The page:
What is Combustible Dust?

Combustible dust is a topic that manages to remain on the periphery of many industrial safety and hazard conversations. Even when it is mentioned, it’s often confused with an air quality conversation. We hope that our cleaning experience can help leaders in the manufacturing and processing industries learn more about this danger so, together, we can save lives.

“Combust” is more than just a fire.

You’re probably familiar with common flammable materials (wood, paper, coal, and more). Combustible dust can come from these and hundreds of others. That’s because most organic materials, once dust-sized, have 360 degrees of surface area with microscopic diameters (420 microns or less). Their small size makes them more flammable and the potential for combustion occurs once they’re dispersed in the air.

combustible dust

Below is a combined list from OSHA and other state’s departments of labor that highlights common industrial products and materials that can create combustible dust. While extensive, the list is neither whole nor all-inclusive. Be aware that most organic or metallic materials can become combustible dust.

Agricultural Products

  • Egg white
  • Beet sugar
  • Corn starch
  • Milk (powdered, dry, nonfat)
  • Milk sugar
  • Soy flour
  • Rice (flour, starch)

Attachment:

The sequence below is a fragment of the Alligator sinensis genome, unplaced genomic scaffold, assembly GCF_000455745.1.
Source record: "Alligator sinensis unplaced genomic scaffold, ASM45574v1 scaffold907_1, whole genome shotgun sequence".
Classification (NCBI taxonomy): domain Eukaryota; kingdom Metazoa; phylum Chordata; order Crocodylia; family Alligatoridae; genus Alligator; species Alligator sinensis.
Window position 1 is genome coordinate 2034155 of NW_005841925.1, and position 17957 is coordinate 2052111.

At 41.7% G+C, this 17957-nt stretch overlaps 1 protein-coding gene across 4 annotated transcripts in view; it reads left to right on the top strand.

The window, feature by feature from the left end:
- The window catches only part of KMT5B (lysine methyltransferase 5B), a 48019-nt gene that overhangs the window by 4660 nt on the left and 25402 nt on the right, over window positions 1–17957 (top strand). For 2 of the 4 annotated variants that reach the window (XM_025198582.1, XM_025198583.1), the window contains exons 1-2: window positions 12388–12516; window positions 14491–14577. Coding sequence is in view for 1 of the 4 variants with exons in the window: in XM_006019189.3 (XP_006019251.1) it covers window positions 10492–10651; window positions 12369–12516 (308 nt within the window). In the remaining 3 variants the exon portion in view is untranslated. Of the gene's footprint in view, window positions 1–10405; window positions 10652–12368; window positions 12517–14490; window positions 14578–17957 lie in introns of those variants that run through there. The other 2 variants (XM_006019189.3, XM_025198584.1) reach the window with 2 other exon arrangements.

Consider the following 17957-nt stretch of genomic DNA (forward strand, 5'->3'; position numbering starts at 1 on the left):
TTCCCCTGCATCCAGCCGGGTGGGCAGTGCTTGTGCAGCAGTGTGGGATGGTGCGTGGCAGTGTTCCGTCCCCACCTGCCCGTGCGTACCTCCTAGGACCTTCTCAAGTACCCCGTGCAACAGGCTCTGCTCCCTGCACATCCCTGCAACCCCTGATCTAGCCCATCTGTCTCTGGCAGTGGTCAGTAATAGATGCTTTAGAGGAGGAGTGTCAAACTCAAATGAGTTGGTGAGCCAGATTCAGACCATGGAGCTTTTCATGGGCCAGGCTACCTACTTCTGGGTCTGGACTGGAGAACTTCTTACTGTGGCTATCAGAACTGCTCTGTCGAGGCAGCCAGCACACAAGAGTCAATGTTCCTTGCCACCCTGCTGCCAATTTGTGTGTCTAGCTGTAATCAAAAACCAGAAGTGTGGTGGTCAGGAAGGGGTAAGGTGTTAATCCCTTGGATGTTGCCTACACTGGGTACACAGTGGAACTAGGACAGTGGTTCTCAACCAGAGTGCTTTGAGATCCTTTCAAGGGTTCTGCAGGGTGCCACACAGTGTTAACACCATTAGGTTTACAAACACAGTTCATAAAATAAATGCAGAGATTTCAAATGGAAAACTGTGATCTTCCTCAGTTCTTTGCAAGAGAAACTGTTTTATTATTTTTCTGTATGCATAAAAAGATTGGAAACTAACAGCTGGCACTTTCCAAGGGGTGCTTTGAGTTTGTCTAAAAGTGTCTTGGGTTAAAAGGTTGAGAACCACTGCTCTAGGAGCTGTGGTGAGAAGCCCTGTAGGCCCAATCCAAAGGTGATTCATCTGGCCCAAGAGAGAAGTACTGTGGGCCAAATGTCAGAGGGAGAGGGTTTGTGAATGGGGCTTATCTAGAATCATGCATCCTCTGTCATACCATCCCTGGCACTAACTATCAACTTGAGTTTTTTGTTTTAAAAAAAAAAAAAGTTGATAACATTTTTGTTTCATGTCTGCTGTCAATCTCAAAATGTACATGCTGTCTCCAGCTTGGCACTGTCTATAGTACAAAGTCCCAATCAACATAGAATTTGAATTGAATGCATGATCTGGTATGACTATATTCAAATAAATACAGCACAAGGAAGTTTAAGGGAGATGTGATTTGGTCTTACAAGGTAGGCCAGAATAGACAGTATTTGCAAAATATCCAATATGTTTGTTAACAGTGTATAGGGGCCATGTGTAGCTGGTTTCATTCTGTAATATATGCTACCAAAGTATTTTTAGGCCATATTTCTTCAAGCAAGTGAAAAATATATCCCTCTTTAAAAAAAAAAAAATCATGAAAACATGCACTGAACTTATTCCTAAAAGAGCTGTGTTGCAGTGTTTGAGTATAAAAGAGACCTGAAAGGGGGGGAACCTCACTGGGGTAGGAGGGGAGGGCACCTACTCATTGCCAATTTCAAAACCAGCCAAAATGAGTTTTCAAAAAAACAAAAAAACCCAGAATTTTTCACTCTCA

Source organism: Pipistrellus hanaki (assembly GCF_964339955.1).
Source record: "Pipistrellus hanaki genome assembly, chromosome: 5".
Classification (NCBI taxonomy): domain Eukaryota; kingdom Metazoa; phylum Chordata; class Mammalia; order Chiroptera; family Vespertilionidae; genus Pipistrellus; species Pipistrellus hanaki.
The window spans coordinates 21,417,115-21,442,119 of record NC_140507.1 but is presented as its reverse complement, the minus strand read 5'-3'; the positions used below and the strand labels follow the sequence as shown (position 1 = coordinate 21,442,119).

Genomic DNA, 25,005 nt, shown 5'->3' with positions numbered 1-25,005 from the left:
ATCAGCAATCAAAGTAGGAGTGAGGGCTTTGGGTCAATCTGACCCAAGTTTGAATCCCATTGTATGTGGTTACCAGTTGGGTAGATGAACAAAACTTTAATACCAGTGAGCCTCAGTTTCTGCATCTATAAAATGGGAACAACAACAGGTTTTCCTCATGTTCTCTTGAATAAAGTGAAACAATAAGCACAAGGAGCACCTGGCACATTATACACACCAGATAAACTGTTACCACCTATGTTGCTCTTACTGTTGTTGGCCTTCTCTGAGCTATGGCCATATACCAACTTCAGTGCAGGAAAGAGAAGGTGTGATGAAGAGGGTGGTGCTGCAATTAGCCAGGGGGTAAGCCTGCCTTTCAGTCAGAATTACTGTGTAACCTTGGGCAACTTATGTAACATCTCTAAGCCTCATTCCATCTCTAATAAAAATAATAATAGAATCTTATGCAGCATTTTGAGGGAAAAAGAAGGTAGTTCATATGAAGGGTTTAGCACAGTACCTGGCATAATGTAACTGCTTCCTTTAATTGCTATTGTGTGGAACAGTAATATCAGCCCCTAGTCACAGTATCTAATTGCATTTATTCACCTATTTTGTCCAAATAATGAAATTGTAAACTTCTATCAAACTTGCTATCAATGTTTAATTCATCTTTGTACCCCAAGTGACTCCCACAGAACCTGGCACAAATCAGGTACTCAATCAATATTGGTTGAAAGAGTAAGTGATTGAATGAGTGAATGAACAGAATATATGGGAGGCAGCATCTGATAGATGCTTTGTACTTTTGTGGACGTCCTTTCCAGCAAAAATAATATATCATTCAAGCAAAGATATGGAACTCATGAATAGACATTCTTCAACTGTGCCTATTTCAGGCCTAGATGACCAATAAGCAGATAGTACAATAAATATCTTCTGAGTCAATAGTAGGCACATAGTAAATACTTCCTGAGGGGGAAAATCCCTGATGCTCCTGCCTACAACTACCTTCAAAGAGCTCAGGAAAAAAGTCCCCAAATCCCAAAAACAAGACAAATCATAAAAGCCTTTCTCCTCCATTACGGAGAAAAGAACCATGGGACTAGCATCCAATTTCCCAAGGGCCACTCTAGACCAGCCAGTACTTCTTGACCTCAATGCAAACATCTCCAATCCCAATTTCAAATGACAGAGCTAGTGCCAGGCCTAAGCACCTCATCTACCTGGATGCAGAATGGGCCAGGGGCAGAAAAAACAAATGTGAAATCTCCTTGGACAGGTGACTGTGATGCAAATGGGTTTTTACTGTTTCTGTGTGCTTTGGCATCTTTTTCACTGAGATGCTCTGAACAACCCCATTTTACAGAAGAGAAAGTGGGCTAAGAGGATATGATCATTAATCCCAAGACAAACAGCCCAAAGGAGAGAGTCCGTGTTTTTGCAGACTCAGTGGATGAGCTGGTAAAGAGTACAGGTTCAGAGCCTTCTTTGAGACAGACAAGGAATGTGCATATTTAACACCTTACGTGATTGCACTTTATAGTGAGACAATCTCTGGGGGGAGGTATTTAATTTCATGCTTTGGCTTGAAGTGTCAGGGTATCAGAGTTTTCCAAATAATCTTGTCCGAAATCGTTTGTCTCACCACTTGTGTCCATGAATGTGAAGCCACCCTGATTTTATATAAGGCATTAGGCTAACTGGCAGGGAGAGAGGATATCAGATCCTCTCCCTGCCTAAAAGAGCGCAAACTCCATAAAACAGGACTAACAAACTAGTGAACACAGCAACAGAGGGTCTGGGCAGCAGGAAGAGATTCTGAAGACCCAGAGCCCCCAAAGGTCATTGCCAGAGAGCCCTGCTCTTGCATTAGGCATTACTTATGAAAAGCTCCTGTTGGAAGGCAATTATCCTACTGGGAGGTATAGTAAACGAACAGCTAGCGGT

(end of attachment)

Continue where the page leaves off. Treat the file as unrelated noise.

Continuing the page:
• Sugar
  • Tapioca
  • Wheat (starch, grain, flour)
  • Whey
  • Wood flour 

Agricultural Dusts

  • Alfalfa
  • Apple
  • Beet root
  • Carrageen
  • Carrot
  • Cocoa (powder, bean dust)
  • Coconut shell
  • Coffee
  • Corn meal
  • Cornstarch
  • Cotton
  • Cottonseed
  • Garlic powder
  • Gluten
  • Grass
  • Hops (malted)
  • Lemon (peel & pulp)
  • Linseed
  • Locust bean gum
  • Malt
  • Oat grain
  • Olive pellets
  • Onion powder
  • Parsley (dehydrated)
  • Peach
  • Peanut meal and skins
  • Peat
  • Potato (flour, starch)
  • Raw yucca seed
  • Rye flour
  • Semolina
  • Soybean
  • Spice
  • Sunflower
  • Tea
  • Tobacco
  • Tomato
  • Walnut
  • Xanthan gum

Carbonaceous Dusts

  • Cellulose (paper)
  • Charcoal
  • Coal
  • Coke (petroleum)
  • Cork
  • Lampblack
  • Lignite
  • Soot

Chemical Dusts

  • Adipic acid
  • Anthraquinone
  • Ascorbic acid
  • Calcium acetate
  • Calcium stearate
  • Carboxy-methylcellulose
  • Dextrin
  • Lead stearate
  • Methyl-cellulose
  • Paraformaldehyde
  • Sodium ascorbate
  • Sodium stearate
  • Sulfur
  • Zinc stearate

Metal Dusts

  • Aluminum
  • Bronze
  • Iron carbonyl
  • Magnesium
  • Zinc

Plastic Dusts

  • (poly) Acrylamide
  • (poly) Acrylonitrile
  • (poly) Ethylene
  • Epoxy resin
  • Melamine (resin, molded)
  • (poly) Methyl acrylate
  • Phenolic resin
  • (poly) Propylene
  • Terpene-phenol resin
  • Urea-formaldehyde
  • (poly) Vinyl acetate
  • (poly) Vinyl alcohol
  • (poly) Vinyl chloride


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References: The above list contains information from the OSHA Combustible Dust Poster.  

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